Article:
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The enemy of my enemy is my friend

Hissène Habré – Prosecuting and Embarrassing Ally.
Regissør: Magali Serre

MOVIE OF THE MONTH: Anyone who thinks that under certain circumstances it may be morally right to support a tyrannical regime should watch this film.


(See the film's link at the end of the article)

Here we present a compelling case study of a person who commits crimes against humanity somewhere very few know – in the former French colony of Chad, a Central African country without its own coastline, with 13 million inhabitants and Libya as a neighbor to the north. The offender is named Hissène Habré, a brutal dictator who ruled Chad from 1982 to 1990. He committed crimes that are all too familiar to anyone involved in genocide and ethnic cleansing: He tortured tens of thousands and probably executed 40 000 people who opposed his regime. Filmmaker Magali Serre suggests that he would never have escaped so long without solid support from the US and France.

Through thorough research, Serre shows how – and why – the Americans and the French strengthened Habré. The explanation lies in the principle that one's enemy is one's friend. In this case, the enemy (to the United States and France, ie) was Libya's Muammar Gaddafi, who was considered a terrorist-supporting threat to the West, especially after being linked to the bombing attack on a Pan Am flight over Lockerbie in Scotland where nearly 300 people were killed. . The enemy of the enemy was Chad, who was involved in a border dispute with Gaddafi.

The Americans and the French were eager to have Chad as an ally and decided to support Habré militarily and financially. But US military aid was not limited to assisting Habré's forces in fighting along the northern border against Libya. US agents were also involved in training Habré's secret police, known as DDS, who were responsible for the torture and executions of political opponents.

Could have been forgotten. Serre interviews former US intelligence agents and government officials, who make it clear that the Americans and the French were aware of what was going on, but chose to close their eyes to it. The fact that both governments knew what Habré's secret police were doing is substantiated by the fact that both a USAID office and the French embassy were within earshot of a DDS facility in Chad's capital N'Djamena. In the film, some of Habré's victims describe in gruesome detail what kind of torment they were exposed to at this site.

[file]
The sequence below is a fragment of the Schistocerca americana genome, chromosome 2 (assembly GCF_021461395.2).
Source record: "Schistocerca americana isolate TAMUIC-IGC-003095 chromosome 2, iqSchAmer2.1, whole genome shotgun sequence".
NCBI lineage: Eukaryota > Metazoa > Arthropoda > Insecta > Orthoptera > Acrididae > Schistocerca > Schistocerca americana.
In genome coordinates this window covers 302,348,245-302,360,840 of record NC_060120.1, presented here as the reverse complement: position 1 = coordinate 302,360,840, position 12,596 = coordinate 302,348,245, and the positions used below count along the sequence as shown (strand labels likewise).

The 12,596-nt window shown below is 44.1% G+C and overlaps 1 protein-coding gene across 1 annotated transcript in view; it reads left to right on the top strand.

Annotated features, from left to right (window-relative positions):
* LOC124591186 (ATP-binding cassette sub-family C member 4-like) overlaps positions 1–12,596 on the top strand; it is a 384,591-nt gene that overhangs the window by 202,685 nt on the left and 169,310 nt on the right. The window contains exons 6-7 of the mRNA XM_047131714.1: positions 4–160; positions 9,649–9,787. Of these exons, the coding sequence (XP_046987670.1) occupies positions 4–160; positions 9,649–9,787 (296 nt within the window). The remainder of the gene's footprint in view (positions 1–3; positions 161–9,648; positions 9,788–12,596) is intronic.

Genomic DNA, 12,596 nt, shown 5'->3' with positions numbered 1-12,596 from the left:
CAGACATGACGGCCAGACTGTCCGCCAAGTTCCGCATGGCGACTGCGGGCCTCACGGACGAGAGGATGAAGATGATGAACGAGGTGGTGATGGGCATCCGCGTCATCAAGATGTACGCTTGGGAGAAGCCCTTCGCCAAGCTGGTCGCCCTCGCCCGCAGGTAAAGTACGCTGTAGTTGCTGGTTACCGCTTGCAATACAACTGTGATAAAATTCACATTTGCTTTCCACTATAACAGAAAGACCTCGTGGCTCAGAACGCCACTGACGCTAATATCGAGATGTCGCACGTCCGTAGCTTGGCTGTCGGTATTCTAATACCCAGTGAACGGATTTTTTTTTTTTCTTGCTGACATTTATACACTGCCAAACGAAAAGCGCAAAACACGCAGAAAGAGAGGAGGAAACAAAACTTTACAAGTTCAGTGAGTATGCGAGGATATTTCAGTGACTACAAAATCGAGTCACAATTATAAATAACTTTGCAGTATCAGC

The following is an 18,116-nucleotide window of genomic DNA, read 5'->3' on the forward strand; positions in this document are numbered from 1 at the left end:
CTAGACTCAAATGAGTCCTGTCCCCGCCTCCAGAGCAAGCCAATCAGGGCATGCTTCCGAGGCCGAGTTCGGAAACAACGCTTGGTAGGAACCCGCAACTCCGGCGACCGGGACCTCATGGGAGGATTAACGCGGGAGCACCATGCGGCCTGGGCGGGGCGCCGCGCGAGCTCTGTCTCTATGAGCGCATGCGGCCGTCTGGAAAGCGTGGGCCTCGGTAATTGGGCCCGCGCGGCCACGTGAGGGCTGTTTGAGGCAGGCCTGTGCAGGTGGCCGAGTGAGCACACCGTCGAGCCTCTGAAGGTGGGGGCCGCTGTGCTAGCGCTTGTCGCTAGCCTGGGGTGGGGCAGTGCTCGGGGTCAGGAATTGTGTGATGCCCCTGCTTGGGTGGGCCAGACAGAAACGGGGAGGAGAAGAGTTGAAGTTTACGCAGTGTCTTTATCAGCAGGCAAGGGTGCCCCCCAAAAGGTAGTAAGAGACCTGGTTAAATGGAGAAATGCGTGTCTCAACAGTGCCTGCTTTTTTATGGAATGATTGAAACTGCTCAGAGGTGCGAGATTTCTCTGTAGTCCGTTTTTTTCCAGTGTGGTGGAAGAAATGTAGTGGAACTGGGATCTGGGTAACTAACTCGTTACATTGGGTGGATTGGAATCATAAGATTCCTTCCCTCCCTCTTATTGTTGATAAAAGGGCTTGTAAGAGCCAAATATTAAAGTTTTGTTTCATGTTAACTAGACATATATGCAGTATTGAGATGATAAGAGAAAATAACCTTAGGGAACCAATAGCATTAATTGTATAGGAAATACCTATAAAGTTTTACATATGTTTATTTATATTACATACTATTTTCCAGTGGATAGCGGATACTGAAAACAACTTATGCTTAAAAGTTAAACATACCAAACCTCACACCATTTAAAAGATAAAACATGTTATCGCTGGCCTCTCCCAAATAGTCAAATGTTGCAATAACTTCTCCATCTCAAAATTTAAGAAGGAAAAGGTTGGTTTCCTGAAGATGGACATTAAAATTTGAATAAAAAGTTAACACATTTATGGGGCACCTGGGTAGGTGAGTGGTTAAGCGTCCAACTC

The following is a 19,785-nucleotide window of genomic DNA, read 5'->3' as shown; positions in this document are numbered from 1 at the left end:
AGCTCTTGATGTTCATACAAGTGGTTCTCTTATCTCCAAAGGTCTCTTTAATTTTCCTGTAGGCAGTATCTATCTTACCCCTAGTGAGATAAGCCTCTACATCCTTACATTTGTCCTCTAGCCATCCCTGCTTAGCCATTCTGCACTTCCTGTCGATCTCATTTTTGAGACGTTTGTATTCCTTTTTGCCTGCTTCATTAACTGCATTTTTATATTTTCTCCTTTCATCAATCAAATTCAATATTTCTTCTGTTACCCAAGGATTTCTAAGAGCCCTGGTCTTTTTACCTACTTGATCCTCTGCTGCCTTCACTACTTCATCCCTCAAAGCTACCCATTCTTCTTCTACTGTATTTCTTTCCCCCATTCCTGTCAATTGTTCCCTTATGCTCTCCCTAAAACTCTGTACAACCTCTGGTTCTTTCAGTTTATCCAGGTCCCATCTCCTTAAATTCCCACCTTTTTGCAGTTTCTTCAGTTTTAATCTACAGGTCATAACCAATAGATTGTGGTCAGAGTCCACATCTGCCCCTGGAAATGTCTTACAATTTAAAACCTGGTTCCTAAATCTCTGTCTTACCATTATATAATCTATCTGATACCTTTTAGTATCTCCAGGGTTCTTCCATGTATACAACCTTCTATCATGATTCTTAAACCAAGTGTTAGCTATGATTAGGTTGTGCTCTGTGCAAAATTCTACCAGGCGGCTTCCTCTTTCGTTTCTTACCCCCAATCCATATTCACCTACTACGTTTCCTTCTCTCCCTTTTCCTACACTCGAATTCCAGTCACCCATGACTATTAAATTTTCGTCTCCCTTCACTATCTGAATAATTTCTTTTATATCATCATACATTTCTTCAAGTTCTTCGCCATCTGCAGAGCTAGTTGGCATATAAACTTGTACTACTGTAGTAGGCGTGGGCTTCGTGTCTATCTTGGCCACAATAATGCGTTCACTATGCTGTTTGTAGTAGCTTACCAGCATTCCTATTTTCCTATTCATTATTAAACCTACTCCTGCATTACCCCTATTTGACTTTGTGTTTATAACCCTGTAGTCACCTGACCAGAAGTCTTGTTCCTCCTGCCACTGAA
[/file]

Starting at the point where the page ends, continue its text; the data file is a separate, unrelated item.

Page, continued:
The court found Habré guilty of rape, sexual slavery and having ordered the killing of 40 people during his time as president of Chad.

One of the former CIA agents even remarks: "Sometimes you have to help people who are not very kind. But we have no regrets. It was real politics after all. ”

This sad chapter in African history could be bypassed in silence and never known to the world. Habré was deposed in 1990 and managed to escape to Senegal, where he lived relatively unnoticed for many years. But a bold decision by Senegal authorities to conduct a scathing lawsuit against Habré for crimes against humanity in 2015 led to many of his crimes being finally made known around the world.

Historic. In the film, Serre details details of Habré's French and American support in between testimony from the victims. In this way, she takes the matter a step further, ensuring that American-French participation also has its place in the annals of history. The Senegalese Special Court established in collaboration with other African Union Member States delivered its verdict on May 30, 2016. The court, known as Extraordinary African Chambers, found Habré guilty of rape, sexual slavery and having ordered the murder of 40 people during his time as president of Chad. The court sentenced him to life in prison. This was also a historic event: For the first time, an African court sentenced a former head of state for human rights violations.

Serre's film is an eloquent testimony to how deals with the devil can have unintended catastrophic consequences.

However, it remains to be seen whether Western countries – especially those involved in supporting Habré – learn a lesson from this incident. Habré was not the only brutal dictator supported by Americans in the 1980s. At that time, the Reagan government also supported authoritarian regimes in Chile (Pinochet), Haiti (Duvalier), and Guatemala (Rios Montt) – not to forget the regime of the sheriff of Iran, and regimes that other US governments supported even earlier.

Covenant with the devil. This time is over. The question now is what we should do today. Was it wise for the Obama administration – which was neoliberal and the exact opposite of the neoconservative Reagan administration – to reach out to the regimes in Myanmar, Iran and Cuba? There is a difference between offering military support and entering into agreements with an authoritarian regime, but all these countries have a bad reputation when it comes to human rights. The critics of Obama's efforts believe that his dedication only added further courage in these regimes. Serre's film is an eloquent testimony to how deals with the devil can have unintended catastrophic consequences.

Serre does not try to draw any parallels to the current situation. Still – you can't leave Prosecuting and Embarrassing Ally without feeling how impossible it is in all circumstances to proceed with clean hands after making such an agreement.


For online subscribers, see the movie here.

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